Here is the lay of the land:
Objecting to the Counting of One or More Electoral Votes.
3 U.S.C. s15 includes a procedure for making and acting on objections to the counting of one or more of the electoral votes from a state or the District of Columbia.
When the certificate or equivalent paper from each state (or the District of Columbia) is read, "the President of the Senate shall call for objections, if any."
Any such objection must be presented in writing and must be signed by at least one Senator and one Representative. The objection "shall state clearly and concisely, and without argument, the ground thereof...." When an objection is received, each house is to meet and consider it separately. The statute states that "[n]o votes or papers from any other State shall be acted upon until the objections previously made to the votes or papers from any State shall have been finally disposed of." However, in 1873, before enactment of the law now in force, the joint session agreed, without objection and for reasons of convenience, to entertain objections with regard to two or more states before the two houses met separately to consider any of them.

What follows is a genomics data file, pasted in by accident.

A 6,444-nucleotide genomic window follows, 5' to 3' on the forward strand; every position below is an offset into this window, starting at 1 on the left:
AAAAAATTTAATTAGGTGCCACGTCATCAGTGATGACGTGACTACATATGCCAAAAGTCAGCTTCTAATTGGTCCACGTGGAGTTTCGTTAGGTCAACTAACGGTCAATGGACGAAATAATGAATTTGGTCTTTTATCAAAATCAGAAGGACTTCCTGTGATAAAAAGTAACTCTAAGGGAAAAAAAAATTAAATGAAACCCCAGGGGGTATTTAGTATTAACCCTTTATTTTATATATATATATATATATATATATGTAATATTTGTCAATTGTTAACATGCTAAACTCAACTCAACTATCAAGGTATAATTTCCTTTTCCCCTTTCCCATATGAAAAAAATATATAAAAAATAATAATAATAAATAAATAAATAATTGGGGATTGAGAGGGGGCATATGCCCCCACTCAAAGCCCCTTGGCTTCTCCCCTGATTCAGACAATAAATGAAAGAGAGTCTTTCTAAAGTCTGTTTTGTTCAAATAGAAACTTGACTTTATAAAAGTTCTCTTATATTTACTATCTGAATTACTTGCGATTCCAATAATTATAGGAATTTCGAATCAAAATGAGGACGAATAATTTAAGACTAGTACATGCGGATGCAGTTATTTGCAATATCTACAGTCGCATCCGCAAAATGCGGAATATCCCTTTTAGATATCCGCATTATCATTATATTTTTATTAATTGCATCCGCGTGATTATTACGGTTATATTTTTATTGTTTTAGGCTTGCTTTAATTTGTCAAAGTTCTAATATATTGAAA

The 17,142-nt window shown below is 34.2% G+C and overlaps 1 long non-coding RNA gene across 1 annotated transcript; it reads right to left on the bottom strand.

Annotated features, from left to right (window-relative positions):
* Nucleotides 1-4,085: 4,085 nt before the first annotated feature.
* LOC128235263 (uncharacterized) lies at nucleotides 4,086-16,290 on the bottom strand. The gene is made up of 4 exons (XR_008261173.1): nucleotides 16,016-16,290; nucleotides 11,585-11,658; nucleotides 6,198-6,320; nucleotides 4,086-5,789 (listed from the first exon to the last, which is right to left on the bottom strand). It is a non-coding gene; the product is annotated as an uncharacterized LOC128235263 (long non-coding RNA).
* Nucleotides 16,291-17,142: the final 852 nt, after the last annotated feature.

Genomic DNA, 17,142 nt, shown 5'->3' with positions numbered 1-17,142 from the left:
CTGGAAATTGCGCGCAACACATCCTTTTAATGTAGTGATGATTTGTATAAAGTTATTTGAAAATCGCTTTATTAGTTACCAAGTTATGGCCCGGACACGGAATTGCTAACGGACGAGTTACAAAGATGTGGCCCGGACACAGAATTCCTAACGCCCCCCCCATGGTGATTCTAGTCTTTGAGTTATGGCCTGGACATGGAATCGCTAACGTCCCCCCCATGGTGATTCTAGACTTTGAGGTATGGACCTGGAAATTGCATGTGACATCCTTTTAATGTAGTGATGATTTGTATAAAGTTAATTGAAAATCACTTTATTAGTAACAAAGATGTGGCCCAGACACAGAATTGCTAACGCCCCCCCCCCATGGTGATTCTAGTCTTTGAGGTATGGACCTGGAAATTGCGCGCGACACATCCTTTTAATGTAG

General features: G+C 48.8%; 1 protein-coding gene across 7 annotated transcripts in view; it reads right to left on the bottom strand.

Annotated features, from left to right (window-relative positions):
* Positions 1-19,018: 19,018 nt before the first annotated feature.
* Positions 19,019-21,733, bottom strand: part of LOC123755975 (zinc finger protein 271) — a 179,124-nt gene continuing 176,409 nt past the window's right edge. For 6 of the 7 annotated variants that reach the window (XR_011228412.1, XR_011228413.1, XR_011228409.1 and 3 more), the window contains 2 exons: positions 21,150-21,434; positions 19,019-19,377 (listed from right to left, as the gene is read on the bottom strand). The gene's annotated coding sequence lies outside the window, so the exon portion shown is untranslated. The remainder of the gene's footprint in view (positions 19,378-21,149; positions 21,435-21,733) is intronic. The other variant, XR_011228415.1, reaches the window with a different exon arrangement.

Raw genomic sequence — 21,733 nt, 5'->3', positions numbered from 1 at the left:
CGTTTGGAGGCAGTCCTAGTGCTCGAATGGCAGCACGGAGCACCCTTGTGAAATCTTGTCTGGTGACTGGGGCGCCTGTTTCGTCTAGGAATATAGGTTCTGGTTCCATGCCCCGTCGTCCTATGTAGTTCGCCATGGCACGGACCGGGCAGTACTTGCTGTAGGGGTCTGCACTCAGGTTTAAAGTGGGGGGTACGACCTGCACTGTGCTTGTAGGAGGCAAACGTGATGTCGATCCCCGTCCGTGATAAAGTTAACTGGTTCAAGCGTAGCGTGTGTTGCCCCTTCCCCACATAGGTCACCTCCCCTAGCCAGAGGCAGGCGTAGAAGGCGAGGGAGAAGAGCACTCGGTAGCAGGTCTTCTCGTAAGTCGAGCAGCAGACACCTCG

Disposing of Objections.
The joint session does not act on any objections that are made. Instead, the joint session is suspended while each house meets separately to debate the objection and vote whether, based on the objection, to count the vote or votes in question. Both houses must vote separately to agree to the objection. (This is the form in which the question was put in 1969; Deschler's Precedents, v. 3, Ch. 10, s3.6.) Otherwise, the objection falls and the vote or votes are counted. (3 U.S.C. s15, provides that "the two Houses concurrently may reject the vote or votes ....) These procedures have been invoked once since enactment of the 1887 law.